The reason I raise this subject is that just before the Holiday Weekend and just after, I get repeated emails about this question. Someone raises a particular verse and I answer it, so another listener sends a second passage with a question, and I answer that one, only to lead to yet another question about some passage regarding this issue. So, since there are numerous people calling or writing about this, I thought I’d just start today with a more complete response, and then I’ll wait to next Spring, if the Lord does not return first, to answer the many questions about this that will continue to come in. So, did Jesus go to Hell?
The idea that the Lord Jesus went to hell between the crucifixion and the resurrection, frequently called “the harrowing of hell” has been believed since ancient times. In fact, the Apostle’s Creed seems to teach it when it says, “He suffered under Pontius Pilate, was crucified, died and was buried; he descended into hell; on the third day he rose again from the dead.”
Yet, the Scriptures teach that when the physical body of the Lord Jesus died, His spirit went to His Father immediately. A verse that supports this is Luke 23:43, where Jesus assures the criminal on the cross: “Today you will be with me in Paradise.” Another one is Luke 23:46, which records the Lord Jesus’ words at the point of death, saying, “ Father, into your hands I entrust my Spirit” not “Father, I’m now going to Hell.”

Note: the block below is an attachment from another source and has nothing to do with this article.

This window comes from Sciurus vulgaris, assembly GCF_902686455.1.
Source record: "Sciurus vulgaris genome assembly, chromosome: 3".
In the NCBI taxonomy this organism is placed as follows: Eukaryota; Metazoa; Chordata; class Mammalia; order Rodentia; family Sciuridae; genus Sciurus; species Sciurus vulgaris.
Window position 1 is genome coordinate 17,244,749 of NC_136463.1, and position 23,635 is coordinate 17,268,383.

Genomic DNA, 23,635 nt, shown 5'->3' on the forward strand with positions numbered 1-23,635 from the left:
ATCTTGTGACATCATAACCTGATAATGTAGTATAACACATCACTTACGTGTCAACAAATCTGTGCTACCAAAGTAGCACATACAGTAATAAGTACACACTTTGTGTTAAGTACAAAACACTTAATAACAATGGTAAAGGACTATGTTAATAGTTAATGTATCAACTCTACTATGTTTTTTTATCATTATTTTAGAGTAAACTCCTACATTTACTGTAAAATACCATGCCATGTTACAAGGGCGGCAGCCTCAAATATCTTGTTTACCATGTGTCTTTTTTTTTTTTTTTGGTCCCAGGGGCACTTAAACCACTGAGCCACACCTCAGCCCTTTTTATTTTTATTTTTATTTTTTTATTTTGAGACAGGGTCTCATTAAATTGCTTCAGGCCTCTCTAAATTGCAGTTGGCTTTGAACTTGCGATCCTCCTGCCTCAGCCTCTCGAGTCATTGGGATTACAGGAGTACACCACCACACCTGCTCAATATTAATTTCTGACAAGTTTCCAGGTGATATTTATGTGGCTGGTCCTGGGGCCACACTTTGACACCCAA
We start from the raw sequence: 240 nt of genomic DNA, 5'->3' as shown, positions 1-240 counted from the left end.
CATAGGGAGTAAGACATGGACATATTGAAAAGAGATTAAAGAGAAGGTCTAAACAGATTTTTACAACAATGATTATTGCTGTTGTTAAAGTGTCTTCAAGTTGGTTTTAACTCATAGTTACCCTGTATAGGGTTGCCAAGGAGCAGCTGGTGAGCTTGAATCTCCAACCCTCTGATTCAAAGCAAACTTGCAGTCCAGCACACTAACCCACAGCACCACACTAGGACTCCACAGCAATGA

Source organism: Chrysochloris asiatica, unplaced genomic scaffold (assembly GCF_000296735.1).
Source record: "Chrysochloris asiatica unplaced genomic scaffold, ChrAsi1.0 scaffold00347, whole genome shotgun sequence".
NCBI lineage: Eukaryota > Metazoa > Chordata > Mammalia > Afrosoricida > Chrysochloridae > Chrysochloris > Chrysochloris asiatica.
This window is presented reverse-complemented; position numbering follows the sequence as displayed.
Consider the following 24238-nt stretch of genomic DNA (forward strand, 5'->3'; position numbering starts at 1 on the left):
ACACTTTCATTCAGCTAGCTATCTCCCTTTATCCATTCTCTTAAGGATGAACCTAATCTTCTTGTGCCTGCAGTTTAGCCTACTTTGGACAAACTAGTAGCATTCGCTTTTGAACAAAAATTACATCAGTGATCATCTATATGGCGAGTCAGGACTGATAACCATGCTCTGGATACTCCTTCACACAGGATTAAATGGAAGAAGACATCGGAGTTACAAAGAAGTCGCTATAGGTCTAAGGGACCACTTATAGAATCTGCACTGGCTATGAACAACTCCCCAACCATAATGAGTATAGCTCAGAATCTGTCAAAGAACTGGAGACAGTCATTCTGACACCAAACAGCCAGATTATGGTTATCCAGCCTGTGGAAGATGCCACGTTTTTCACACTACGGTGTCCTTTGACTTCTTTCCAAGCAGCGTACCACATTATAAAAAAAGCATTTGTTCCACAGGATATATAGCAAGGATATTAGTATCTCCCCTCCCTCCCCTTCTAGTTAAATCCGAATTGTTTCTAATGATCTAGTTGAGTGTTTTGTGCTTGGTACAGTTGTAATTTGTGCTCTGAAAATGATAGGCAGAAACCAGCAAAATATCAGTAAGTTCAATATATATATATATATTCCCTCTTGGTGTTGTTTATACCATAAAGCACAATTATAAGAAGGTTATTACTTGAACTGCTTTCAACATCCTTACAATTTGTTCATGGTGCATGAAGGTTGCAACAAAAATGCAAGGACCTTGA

The belief in the harrowing of hell is based on the misinterpretation of several passages. For example, Ephesians 4:9 says that the Lord Jesus “descended to the lower parts of the earth.” The phrase “of the earth” is what Greek grammarians call a “genitive of apposition.” As such, the phrase should be understood as saying that theLord Jesus “descended to the lower parts, even the earth.” So it’s referring to the incarnation, when the Son of God became a man, not a descent to Hell.
A second misunderstood passage is 1 Peter 3:19-20 which says that “He went and made a proclamation to the spirits in prison who in the past were disobedient, when God patiently waited in the days of Noah.” These verses are not talking about the Lord Jesus preaching in hell. Rather, the passage actually refers to the Son of God preaching through Noah, in the past to people who were alive in the days of Noah. When they rejected Noah’s message, they became “spirits who are now in prison.” They were disobedient in Noah’s day, the eternal Son of God, through Noah, gave them a message to repent, they rejected it, and they are now “spirits in prison” awaiting final judgment.
A third passage, John 20:17, records Jesus words to Mary Magdalene, “Do not cling to me (some versions say ‘do not touch me’) for I have not yet ascended to the Father.” This isn’t saying that Jesus’ spirit had not yet been to His Father, but rather, that Mary should stop clinging to the Lord Jesus because His bodily ascension was yet future. Once she had recognized that it was her resurrected Lord, she became so excited, that she grabbed a hold of Him and was not letting go. In other words, Jesus is saying, you can let go of me, Mary. I will be with you for the next 40 days because I have not yet made my final ascension to the Father (cf. Acts 1:9-11).
There is no biblical basis for believing in the harrowing of hell. Even the earliest versions of the Apostle’s Creed did not include the phrase, “He descended to Hell.” And a church I recently visited, that recites the Apostle’s Creed weekly, had an asterisk next to the phrase saying, “this means ‘Jesus descended to death not that He went to Hell.’” Theologian Wayne Grudem, says that the only argument supporting the harrowing of hell “seems to be that it has been around so long. But an old mistake is still a mistake.”